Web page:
Stroke Program Research in the Non-Academic Setting

It might seem like a huge leap for programs operating in non-academic environments to meet the requirement for patient-centered research when seeking a Comprehensive Stroke Center designation. But we’ve seen many programs successfully navigate this challenge.  If you find yourself wondering how you’ll maintain clinical research in the non-academic setting, here are some insights that might be helpful:

How to Get Started

Finding opportunities to collaborate:

  • Participating in new device trials can allow your program to offer novel treatment options. These generally offer funding and require minimal program resources.
  • Joining multicenter trials is a good entry point for programs aiming to conduct clinical research. They often provide funding for additional resources or a fee for each patient enrolled.
  • Membership in a research consortium such as NIH StrokeNET ( can serve as a pipeline for small and large stroke clinical trials. 
  • Working internally on a smaller scale by asking researchable questions to promote evidence-based practice can be less resource intensive than managing large clinical trials. These are typically dubbed “investigator-initiated” trials and investigators must seek funding.
What You Will Need

Certain infrastructure and expertise will be needed to successfully engage in clinical research. Some of these include:

  • Clinical leaders and clinical research coordinators with a working knowledge of patient enrollment requirements, informed consent, protocol compliance and reporting requirements.
  • A program leader with experience with clinical research contract provisions and implementation logistics. In the absence of this, a strong relationship with a healthcare administrator is helpful to navigate contracts, budgeting, and billing.
  • A program leader with an understanding of organizational will and/or guidelines associated with conducting clinical research including regulatory compliance and institutional review board (IRB) requirements.
Who Can Help

Needed infrastructure to conduct clinical research is often perceived as a barrier to entry in the non-academic setting. However, there are often opportunities to leverage existing organizational resources. 

  • Seek out a good mentor internally (or externally) – someone with clinical research experience, preferably in the non-academic setting, who can provide insights, advice and connections.
  • Clinical research is foundational to cancer programs. If your organization is conducting cancer research, seek to collaborate and leverage their existing resources (clinical research coordinators, contractual expertise, budgeting, and financial reporting expertise, etc.)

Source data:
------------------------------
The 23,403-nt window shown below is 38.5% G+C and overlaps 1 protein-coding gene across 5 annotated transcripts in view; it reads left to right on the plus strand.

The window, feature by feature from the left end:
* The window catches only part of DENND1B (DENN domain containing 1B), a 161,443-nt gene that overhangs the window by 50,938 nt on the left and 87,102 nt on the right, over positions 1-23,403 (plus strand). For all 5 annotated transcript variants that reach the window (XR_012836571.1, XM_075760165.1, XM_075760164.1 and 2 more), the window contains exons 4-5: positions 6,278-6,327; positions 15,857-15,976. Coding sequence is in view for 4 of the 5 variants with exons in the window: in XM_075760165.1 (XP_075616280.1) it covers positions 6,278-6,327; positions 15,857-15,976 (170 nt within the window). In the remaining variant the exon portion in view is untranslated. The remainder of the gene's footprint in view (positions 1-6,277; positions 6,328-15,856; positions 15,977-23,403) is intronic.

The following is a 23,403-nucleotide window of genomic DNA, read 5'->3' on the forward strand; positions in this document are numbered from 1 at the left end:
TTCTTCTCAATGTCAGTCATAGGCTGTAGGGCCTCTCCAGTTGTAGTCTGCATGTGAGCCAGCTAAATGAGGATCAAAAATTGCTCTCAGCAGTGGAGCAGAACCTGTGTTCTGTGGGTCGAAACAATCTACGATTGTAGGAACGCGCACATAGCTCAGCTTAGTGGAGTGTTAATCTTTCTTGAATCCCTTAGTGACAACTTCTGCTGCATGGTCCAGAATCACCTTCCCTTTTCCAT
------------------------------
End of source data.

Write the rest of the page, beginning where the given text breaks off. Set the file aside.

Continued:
• Seek out departments that might be conducting patient-centered research internally, i.e., nursing, rehab services, pharmacy, etc. and tap into their experience organizing, resourcing and funding their projects.
  • If your organization has a research department, consult with them to understand their requirements or guidelines for conducting clinical research. Be sure to cover expectations for compliance with applicable regulations, ethical standards, institutional policies, and protection of research participants.
Securing Funding

I was clearly a novice when I designed my first research project. I was excited to find a program that wanted to collaborate. But I couldn’t come up with answers to their questions on how to compensate them for the effort required of their stroke coordinators. Fast-forward years later and I found numerous ways to obtain funding for efforts supported by existing staff. 

  • New device, software or medication trials generally come with funding from the “industry sponsor.” Here, the “devil is in the details!” Be sure to dig deep, understand and negotiate with the trial sponsor to make sure all aspects of the “effort” are covered.
  • Multi-center trials and consortium projects also generally come with funding for participating sites. This funding may be a set fee “per patient enrolled” in the trial. If so, it is important to determine if the program costs are covered and there is sometimes room for negotiation. 
  •  Sources of funding for “investigator-initiated” trials vary. Consult your organization’s Development Office for funding opportunities. They may also know of local philanthropic organizations that fund small projects. Small grants are often available from industry (pharma, software, technology and device companies). Ask your local rep how to access these. Also, check with advocacy organizations or regional networks for available funding.